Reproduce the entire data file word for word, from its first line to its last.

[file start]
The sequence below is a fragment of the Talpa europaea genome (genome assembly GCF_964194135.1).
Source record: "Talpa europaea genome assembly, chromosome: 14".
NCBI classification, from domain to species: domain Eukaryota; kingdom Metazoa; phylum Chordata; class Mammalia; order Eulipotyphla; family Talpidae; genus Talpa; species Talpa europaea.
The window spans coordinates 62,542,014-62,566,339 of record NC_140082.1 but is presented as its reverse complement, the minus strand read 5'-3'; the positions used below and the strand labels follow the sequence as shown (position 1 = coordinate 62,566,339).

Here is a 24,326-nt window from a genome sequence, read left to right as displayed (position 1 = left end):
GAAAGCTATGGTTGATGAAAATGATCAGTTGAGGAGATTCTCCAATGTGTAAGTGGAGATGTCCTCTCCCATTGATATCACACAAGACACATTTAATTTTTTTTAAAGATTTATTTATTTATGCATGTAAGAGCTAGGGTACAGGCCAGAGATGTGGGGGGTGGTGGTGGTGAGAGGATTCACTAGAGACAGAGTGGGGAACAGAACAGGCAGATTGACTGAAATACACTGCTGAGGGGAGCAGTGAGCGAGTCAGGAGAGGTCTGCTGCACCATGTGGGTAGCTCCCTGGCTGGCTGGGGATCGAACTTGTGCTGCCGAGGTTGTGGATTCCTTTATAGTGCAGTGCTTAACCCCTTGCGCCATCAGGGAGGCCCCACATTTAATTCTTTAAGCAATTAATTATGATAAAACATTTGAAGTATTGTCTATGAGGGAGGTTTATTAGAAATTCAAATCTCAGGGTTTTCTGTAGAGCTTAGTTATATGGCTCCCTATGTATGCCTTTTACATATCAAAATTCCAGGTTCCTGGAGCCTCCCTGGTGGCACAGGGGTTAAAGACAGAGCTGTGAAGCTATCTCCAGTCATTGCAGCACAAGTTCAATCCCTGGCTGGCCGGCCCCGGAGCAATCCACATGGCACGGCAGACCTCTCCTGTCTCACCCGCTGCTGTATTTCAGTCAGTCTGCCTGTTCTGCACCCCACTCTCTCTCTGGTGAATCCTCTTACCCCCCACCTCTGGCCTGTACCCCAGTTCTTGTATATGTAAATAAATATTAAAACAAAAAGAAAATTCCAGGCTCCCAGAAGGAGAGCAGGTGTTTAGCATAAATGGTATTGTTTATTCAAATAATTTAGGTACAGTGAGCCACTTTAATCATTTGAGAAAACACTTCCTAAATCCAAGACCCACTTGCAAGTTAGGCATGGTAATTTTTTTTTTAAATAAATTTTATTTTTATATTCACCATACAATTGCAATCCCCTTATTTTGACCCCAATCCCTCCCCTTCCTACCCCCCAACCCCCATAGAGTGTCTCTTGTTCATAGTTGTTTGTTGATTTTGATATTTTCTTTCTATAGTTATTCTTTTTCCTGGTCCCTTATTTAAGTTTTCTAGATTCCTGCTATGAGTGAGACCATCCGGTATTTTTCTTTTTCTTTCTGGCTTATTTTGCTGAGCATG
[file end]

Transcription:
The sequence below is a fragment of the Talpa europaea genome (genome assembly GCF_964194135.1).
Source record: "Talpa europaea genome assembly, chromosome: 14".
NCBI classification, from domain to species: domain Eukaryota; kingdom Metazoa; phylum Chordata; class Mammalia; order Eulipotyphla; family Talpidae; genus Talpa; species Talpa europaea.
The window spans coordinates 62,542,014-62,566,339 of record NC_140082.1 but is presented as its reverse complement, the minus strand read 5'-3'; the positions used below and the strand labels follow the sequence as shown (position 1 = coordinate 62,566,339).

Here is a 24,326-nt window from a genome sequence, read left to right as displayed (position 1 = left end):
GAAAGCTATGGTTGATGAAAATGATCAGTTGAGGAGATTCTCCAATGTGTAAGTGGAGATGTCCTCTCCCATTGATATCACACAAGACACATTTAATTTTTTTTAAAGATTTATTTATTTATGCATGTAAGAGCTAGGGTACAGGCCAGAGATGTGGGGGGTGGTGGTGGTGAGAGGATTCACTAGAGACAGAGTGGGGAACAGAACAGGCAGATTGACTGAAATACACTGCTGAGGGGAGCAGTGAGCGAGTCAGGAGAGGTCTGCTGCACCATGTGGGTAGCTCCCTGGCTGGCTGGGGATCGAACTTGTGCTGCCGAGGTTGTGGATTCCTTTATAGTGCAGTGCTTAACCCCTTGCGCCATCAGGGAGGCCCCACATTTAATTCTTTAAGCAATTAATTATGATAAAACATTTGAAGTATTGTCTATGAGGGAGGTTTATTAGAAATTCAAATCTCAGGGTTTTCTGTAGAGCTTAGTTATATGGCTCCCTATGTATGCCTTTTACATATCAAAATTCCAGGTTCCTGGAGCCTCCCTGGTGGCACAGGGGTTAAAGACAGAGCTGTGAAGCTATCTCCAGTCATTGCAGCACAAGTTCAATCCCTGGCTGGCCGGCCCCGGAGCAATCCACATGGCACGGCAGACCTCTCCTGTCTCACCCGCTGCTGTATTTCAGTCAGTCTGCCTGTTCTGCACCCCACTCTCTCTCTGGTGAATCCTCTTACCCCCCACCTCTGGCCTGTACCCCAGTTCTTGTATATGTAAATAAATATTAAAACAAAAAGAAAATTCCAGGCTCCCAGAAGGAGAGCAGGTGTTTAGCATAAATGGTATTGTTTATTCAAATAATTTAGGTACAGTGAGCCACTTTAATCATTTGAGAAAACACTTCCTAAATCCAAGACCCACTTGCAAGTTAGGCATGGTAATTTTTTTTTTAAATAAATTTTATTTTTATATTCACCATACAATTGCAATCCCCTTATTTTGACCCCAATCCCTCCCCTTCCTACCCCCCAACCCCCATAGAGTGTCTCTTGTTCATAGTTGTTTGTTGATTTTGATATTTTCTTTCTATAGTTATTCTTTTTCCTGGTCCCTTATTTAAGTTTTCTAGATTCCTGCTATGAGTGAGACCATCCGGTATTTTTCTTTTTCTTTCTGGCTTATTTTGCTGAGCATG